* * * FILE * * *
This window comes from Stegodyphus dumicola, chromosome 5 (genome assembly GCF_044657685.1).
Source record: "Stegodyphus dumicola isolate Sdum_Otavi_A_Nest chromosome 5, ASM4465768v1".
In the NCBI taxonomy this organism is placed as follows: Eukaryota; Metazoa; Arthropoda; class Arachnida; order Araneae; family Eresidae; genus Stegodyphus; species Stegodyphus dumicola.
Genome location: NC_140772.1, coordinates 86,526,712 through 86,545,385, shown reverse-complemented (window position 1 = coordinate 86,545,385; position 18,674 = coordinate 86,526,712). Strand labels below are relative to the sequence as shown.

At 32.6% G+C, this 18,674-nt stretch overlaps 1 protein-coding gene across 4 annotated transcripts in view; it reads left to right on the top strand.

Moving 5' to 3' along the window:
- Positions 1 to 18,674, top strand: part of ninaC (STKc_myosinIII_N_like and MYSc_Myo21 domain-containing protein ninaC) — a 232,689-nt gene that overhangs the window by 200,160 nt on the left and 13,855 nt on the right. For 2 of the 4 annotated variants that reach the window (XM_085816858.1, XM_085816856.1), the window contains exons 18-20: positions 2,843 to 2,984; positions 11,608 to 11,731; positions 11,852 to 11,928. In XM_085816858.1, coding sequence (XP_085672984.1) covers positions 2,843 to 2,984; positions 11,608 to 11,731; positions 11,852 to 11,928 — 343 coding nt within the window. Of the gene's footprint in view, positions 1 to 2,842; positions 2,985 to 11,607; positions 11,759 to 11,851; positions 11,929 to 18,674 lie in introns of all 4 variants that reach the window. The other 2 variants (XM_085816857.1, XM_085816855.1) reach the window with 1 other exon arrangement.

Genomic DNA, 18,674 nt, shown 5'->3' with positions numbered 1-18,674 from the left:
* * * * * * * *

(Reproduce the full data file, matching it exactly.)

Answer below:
This window comes from Stegodyphus dumicola, chromosome 5 (genome assembly GCF_044657685.1).
Source record: "Stegodyphus dumicola isolate Sdum_Otavi_A_Nest chromosome 5, ASM4465768v1".
In the NCBI taxonomy this organism is placed as follows: Eukaryota; Metazoa; Arthropoda; class Arachnida; order Araneae; family Eresidae; genus Stegodyphus; species Stegodyphus dumicola.
Genome location: NC_140772.1, coordinates 86,526,712 through 86,545,385, shown reverse-complemented (window position 1 = coordinate 86,545,385; position 18,674 = coordinate 86,526,712). Strand labels below are relative to the sequence as shown.

At 32.6% G+C, this 18,674-nt stretch overlaps 1 protein-coding gene across 4 annotated transcripts in view; it reads left to right on the top strand.

Moving 5' to 3' along the window:
- Positions 1 to 18,674, top strand: part of ninaC (STKc_myosinIII_N_like and MYSc_Myo21 domain-containing protein ninaC) — a 232,689-nt gene that overhangs the window by 200,160 nt on the left and 13,855 nt on the right. For 2 of the 4 annotated variants that reach the window (XM_085816858.1, XM_085816856.1), the window contains exons 18-20: positions 2,843 to 2,984; positions 11,608 to 11,731; positions 11,852 to 11,928. In XM_085816858.1, coding sequence (XP_085672984.1) covers positions 2,843 to 2,984; positions 11,608 to 11,731; positions 11,852 to 11,928 — 343 coding nt within the window. Of the gene's footprint in view, positions 1 to 2,842; positions 2,985 to 11,607; positions 11,759 to 11,851; positions 11,929 to 18,674 lie in introns of all 4 variants that reach the window. The other 2 variants (XM_085816857.1, XM_085816855.1) reach the window with 1 other exon arrangement.

Genomic DNA, 18,674 nt, shown 5'->3' with positions numbered 1-18,674 from the left: